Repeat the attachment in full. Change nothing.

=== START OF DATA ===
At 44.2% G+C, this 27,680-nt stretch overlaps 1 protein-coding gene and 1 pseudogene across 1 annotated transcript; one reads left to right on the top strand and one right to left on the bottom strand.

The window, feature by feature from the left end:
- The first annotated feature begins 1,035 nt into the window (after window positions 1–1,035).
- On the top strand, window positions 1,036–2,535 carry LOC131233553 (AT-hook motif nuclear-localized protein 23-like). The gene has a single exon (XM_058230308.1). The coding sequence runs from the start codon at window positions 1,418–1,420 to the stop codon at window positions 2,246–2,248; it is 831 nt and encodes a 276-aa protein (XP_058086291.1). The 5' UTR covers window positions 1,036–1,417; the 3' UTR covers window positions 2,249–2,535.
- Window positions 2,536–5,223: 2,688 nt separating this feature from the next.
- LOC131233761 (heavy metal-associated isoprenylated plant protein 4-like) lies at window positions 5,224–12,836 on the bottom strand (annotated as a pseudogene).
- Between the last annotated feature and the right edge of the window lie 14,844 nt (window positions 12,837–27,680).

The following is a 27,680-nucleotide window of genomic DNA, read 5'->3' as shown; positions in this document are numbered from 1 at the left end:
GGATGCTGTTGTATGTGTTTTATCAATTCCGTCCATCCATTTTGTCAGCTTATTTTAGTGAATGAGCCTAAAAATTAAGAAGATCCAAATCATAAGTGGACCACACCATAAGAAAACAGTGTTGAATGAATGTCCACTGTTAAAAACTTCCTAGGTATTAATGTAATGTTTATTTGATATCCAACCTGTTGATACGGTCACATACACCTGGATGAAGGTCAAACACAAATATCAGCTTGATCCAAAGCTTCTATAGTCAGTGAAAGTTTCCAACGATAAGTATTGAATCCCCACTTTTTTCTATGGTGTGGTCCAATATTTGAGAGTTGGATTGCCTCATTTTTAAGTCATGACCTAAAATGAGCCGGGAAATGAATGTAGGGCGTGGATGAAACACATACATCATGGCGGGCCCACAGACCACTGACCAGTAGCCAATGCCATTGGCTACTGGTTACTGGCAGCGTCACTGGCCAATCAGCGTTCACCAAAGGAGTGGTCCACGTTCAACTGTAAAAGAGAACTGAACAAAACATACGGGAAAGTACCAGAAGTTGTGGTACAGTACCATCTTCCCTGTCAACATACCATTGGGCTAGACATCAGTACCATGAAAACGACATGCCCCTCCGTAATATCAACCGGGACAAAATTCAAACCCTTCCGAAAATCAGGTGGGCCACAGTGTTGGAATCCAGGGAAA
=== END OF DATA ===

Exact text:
At 44.2% G+C, this 27,680-nt stretch overlaps 1 protein-coding gene and 1 pseudogene across 1 annotated transcript; one reads left to right on the top strand and one right to left on the bottom strand.

The window, feature by feature from the left end:
- The first annotated feature begins 1,035 nt into the window (after window positions 1–1,035).
- On the top strand, window positions 1,036–2,535 carry LOC131233553 (AT-hook motif nuclear-localized protein 23-like). The gene has a single exon (XM_058230308.1). The coding sequence runs from the start codon at window positions 1,418–1,420 to the stop codon at window positions 2,246–2,248; it is 831 nt and encodes a 276-aa protein (XP_058086291.1). The 5' UTR covers window positions 1,036–1,417; the 3' UTR covers window positions 2,249–2,535.
- Window positions 2,536–5,223: 2,688 nt separating this feature from the next.
- LOC131233761 (heavy metal-associated isoprenylated plant protein 4-like) lies at window positions 5,224–12,836 on the bottom strand (annotated as a pseudogene).
- Between the last annotated feature and the right edge of the window lie 14,844 nt (window positions 12,837–27,680).

The following is a 27,680-nucleotide window of genomic DNA, read 5'->3' as shown; positions in this document are numbered from 1 at the left end:
GGATGCTGTTGTATGTGTTTTATCAATTCCGTCCATCCATTTTGTCAGCTTATTTTAGTGAATGAGCCTAAAAATTAAGAAGATCCAAATCATAAGTGGACCACACCATAAGAAAACAGTGTTGAATGAATGTCCACTGTTAAAAACTTCCTAGGTATTAATGTAATGTTTATTTGATATCCAACCTGTTGATACGGTCACATACACCTGGATGAAGGTCAAACACAAATATCAGCTTGATCCAAAGCTTCTATAGTCAGTGAAAGTTTCCAACGATAAGTATTGAATCCCCACTTTTTTCTATGGTGTGGTCCAATATTTGAGAGTTGGATTGCCTCATTTTTAAGTCATGACCTAAAATGAGCCGGGAAATGAATGTAGGGCGTGGATGAAACACATACATCATGGCGGGCCCACAGACCACTGACCAGTAGCCAATGCCATTGGCTACTGGTTACTGGCAGCGTCACTGGCCAATCAGCGTTCACCAAAGGAGTGGTCCACGTTCAACTGTAAAAGAGAACTGAACAAAACATACGGGAAAGTACCAGAAGTTGTGGTACAGTACCATCTTCCCTGTCAACATACCATTGGGCTAGACATCAGTACCATGAAAACGACATGCCCCTCCGTAATATCAACCGGGACAAAATTCAAACCCTTCCGAAAATCAGGTGGGCCACAGTGTTGGAATCCAGGGAAA